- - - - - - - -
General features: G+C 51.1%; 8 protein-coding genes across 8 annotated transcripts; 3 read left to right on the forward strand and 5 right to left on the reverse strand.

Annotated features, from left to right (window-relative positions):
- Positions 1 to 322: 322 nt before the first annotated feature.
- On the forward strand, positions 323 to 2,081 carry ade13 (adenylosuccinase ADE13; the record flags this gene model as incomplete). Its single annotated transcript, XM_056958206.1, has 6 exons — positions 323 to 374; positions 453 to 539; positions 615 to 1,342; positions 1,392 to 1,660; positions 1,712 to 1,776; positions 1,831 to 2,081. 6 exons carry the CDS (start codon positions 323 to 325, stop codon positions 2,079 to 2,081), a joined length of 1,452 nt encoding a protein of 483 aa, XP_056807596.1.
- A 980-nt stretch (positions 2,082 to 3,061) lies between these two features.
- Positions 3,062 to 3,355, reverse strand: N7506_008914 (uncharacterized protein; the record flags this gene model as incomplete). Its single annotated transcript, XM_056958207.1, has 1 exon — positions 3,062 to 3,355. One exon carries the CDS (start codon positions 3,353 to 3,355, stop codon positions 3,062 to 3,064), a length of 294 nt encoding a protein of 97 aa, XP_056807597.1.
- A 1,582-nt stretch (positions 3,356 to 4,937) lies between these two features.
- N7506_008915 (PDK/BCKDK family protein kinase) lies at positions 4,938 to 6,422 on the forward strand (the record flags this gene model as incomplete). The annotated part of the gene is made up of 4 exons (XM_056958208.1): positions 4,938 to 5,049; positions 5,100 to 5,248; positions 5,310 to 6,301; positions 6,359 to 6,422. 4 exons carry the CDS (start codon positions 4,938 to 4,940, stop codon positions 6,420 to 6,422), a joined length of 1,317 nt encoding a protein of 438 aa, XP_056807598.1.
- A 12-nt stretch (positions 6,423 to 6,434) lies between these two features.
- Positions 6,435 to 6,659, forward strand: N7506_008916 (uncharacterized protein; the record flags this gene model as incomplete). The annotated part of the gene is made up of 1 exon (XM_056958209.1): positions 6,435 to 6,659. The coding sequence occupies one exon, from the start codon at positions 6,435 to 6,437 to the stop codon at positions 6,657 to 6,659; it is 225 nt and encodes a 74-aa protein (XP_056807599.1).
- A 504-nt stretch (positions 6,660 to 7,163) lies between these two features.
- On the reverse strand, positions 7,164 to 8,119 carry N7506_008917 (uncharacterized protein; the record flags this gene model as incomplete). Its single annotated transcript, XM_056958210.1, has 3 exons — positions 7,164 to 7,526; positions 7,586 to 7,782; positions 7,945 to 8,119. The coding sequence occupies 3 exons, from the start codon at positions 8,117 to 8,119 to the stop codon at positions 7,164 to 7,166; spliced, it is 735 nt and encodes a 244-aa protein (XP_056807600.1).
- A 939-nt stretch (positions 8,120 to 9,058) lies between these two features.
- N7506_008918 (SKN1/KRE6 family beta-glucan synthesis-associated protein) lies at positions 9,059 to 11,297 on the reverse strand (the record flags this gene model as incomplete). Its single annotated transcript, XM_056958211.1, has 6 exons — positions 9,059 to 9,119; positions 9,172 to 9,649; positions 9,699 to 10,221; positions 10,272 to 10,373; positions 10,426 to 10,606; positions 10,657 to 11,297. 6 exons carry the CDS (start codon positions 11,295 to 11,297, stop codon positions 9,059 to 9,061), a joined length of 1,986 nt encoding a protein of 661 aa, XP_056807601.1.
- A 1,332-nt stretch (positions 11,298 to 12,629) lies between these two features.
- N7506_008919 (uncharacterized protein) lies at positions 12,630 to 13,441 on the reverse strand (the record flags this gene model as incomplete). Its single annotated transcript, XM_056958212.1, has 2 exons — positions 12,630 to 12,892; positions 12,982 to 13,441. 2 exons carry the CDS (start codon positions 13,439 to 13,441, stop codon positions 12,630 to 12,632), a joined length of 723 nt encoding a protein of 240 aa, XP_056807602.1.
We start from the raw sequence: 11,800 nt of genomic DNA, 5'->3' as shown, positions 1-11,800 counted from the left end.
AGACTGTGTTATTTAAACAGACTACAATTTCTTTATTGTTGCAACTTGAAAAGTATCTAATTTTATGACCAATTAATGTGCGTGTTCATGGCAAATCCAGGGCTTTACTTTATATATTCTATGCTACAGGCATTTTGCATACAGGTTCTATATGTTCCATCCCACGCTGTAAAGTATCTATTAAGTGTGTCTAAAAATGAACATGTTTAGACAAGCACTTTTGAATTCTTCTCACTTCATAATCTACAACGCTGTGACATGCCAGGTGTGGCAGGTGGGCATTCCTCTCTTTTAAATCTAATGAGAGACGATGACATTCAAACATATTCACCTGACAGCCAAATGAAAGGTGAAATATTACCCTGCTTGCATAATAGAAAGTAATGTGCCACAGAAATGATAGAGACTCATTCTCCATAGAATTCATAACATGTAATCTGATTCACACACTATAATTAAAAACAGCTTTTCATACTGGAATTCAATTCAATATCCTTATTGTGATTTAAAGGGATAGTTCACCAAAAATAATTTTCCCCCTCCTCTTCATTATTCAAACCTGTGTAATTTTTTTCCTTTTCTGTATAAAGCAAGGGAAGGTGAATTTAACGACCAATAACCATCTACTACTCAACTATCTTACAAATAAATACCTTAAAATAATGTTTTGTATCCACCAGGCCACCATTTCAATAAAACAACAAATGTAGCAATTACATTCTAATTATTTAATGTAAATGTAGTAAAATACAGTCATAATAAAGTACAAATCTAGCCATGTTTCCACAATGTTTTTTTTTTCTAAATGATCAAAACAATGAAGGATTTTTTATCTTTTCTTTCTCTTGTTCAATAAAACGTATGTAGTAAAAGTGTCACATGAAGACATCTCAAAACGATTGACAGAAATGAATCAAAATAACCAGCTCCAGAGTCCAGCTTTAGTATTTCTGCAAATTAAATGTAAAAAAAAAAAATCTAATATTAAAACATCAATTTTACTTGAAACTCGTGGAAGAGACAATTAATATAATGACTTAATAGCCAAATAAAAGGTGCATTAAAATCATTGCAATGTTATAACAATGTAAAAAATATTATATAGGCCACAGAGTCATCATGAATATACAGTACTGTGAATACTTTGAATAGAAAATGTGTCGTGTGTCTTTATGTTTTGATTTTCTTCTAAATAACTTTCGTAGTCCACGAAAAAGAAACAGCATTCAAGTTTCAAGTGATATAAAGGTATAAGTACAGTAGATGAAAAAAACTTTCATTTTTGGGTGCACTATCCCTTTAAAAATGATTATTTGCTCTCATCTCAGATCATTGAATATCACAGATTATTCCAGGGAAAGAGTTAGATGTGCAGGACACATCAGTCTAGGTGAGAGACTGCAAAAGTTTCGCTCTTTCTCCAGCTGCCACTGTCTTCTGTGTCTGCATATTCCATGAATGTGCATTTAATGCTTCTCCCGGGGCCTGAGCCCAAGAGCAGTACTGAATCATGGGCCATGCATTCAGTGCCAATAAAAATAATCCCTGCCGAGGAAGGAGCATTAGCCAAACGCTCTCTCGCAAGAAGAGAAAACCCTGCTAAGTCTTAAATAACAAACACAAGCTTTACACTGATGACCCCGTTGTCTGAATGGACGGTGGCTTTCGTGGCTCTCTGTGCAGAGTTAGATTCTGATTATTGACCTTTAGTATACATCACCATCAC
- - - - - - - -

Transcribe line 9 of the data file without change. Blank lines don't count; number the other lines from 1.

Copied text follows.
- A 12-nt stretch (positions 6,423 to 6,434) lies between these two features.